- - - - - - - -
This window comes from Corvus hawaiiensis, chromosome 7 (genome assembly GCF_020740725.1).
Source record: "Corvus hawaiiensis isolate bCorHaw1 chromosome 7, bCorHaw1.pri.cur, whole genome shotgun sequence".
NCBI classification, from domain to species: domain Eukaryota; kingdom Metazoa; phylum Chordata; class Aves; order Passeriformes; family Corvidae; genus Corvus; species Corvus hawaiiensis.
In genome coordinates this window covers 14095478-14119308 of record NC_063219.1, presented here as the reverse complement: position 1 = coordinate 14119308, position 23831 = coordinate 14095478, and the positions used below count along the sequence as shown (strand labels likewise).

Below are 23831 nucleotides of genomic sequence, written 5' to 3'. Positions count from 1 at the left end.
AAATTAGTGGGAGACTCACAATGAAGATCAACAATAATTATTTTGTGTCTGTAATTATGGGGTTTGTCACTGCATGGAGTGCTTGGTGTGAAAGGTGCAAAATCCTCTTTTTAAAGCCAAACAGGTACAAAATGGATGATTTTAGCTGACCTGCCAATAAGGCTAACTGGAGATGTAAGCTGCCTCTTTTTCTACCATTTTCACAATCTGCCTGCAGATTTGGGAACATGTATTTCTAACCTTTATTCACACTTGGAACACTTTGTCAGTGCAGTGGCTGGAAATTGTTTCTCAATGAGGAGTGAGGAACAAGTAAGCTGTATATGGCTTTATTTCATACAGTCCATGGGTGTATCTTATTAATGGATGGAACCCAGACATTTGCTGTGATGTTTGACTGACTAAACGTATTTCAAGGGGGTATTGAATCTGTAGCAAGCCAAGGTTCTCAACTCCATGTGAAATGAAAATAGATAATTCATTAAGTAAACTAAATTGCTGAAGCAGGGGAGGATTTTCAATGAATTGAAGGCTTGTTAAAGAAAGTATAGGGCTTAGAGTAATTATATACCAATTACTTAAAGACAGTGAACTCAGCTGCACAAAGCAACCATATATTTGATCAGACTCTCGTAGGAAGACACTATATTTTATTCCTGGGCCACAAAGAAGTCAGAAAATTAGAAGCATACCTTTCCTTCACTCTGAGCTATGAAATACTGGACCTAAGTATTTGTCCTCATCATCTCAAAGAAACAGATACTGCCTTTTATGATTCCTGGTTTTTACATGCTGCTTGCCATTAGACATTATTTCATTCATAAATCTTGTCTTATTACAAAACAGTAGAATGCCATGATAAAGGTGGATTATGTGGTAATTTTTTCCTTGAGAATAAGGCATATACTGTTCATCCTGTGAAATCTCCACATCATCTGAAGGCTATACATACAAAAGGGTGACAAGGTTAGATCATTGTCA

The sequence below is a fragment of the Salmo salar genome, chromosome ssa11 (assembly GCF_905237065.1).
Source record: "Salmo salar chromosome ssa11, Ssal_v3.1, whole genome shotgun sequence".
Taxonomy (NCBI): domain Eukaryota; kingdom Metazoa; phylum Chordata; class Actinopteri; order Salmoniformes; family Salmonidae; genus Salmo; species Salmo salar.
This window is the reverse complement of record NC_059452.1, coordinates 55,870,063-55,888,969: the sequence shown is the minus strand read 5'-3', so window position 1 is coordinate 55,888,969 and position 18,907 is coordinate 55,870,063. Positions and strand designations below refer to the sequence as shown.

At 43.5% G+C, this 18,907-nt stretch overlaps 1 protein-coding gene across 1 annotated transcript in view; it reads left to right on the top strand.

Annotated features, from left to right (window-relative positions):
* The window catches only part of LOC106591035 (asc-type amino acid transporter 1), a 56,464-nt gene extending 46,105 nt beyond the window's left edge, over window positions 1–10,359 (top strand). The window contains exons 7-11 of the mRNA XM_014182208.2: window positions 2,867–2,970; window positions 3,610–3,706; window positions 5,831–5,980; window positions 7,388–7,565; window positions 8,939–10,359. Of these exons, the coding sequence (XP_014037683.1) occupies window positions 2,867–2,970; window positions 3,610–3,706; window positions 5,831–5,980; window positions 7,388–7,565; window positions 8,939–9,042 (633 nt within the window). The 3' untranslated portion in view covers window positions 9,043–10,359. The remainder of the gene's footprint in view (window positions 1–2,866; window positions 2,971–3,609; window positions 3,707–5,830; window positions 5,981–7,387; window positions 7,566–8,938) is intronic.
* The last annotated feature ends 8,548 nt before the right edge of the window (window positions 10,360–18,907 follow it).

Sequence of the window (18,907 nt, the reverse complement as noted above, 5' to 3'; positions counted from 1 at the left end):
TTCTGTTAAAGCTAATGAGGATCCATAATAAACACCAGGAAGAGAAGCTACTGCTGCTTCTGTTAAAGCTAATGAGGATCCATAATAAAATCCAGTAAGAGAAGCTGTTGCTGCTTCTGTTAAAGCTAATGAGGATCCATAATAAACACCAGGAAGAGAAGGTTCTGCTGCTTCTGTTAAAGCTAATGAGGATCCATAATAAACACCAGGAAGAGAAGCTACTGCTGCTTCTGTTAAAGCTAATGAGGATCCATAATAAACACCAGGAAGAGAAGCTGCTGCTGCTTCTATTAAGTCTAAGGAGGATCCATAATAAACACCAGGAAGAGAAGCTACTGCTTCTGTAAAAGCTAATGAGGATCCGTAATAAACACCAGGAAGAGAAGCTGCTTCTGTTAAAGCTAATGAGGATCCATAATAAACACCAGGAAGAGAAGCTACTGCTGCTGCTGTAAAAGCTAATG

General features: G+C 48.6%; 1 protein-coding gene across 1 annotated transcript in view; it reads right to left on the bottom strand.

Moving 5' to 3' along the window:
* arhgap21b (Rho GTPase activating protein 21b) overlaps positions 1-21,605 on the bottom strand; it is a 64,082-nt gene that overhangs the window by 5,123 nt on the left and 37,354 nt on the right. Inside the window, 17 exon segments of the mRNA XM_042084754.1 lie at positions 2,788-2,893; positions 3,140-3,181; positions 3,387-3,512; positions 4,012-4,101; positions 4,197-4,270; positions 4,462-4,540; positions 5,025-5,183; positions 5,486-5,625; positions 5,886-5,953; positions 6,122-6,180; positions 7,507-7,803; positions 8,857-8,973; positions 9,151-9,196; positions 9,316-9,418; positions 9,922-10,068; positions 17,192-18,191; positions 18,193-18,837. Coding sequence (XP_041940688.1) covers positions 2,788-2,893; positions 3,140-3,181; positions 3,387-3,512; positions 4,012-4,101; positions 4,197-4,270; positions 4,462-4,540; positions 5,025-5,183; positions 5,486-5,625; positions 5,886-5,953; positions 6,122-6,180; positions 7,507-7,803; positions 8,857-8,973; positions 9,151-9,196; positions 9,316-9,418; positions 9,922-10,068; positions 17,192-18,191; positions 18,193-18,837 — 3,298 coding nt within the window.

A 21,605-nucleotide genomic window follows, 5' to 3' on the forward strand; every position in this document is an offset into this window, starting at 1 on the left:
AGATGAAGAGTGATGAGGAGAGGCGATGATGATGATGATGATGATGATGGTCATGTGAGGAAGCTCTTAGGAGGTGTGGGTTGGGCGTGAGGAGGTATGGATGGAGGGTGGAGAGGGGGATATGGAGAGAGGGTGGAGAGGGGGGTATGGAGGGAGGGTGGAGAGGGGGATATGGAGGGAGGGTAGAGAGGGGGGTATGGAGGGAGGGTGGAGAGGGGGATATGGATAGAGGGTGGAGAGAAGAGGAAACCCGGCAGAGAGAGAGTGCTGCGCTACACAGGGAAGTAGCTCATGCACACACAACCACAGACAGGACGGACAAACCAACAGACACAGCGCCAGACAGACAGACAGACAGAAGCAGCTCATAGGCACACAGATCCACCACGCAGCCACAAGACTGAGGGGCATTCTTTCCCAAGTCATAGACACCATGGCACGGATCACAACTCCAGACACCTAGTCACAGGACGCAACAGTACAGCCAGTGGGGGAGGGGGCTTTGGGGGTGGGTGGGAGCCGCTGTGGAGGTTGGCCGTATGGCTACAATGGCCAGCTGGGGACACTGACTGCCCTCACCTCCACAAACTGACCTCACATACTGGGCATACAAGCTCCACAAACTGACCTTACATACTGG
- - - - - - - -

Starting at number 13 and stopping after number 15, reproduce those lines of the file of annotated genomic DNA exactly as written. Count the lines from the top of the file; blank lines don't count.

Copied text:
* The window catches only part of LOC106591035 (asc-type amino acid transporter 1), a 56,464-nt gene extending 46,105 nt beyond the window's left edge, over window positions 1–10,359 (top strand). The window contains exons 7-11 of the mRNA XM_014182208.2: window positions 2,867–2,970; window positions 3,610–3,706; window positions 5,831–5,980; window positions 7,388–7,565; window positions 8,939–10,359. Of these exons, the coding sequence (XP_014037683.1) occupies window positions 2,867–2,970; window positions 3,610–3,706; window positions 5,831–5,980; window positions 7,388–7,565; window positions 8,939–9,042 (633 nt within the window). The 3' untranslated portion in view covers window positions 9,043–10,359. The remainder of the gene's footprint in view (window positions 1–2,866; window positions 2,971–3,609; window positions 3,707–5,830; window positions 5,981–7,387; window positions 7,566–8,938) is intronic.
* The last annotated feature ends 8,548 nt before the right edge of the window (window positions 10,360–18,907 follow it).

Sequence of the window (18,907 nt, the reverse complement as noted above, 5' to 3'; positions counted from 1 at the left end):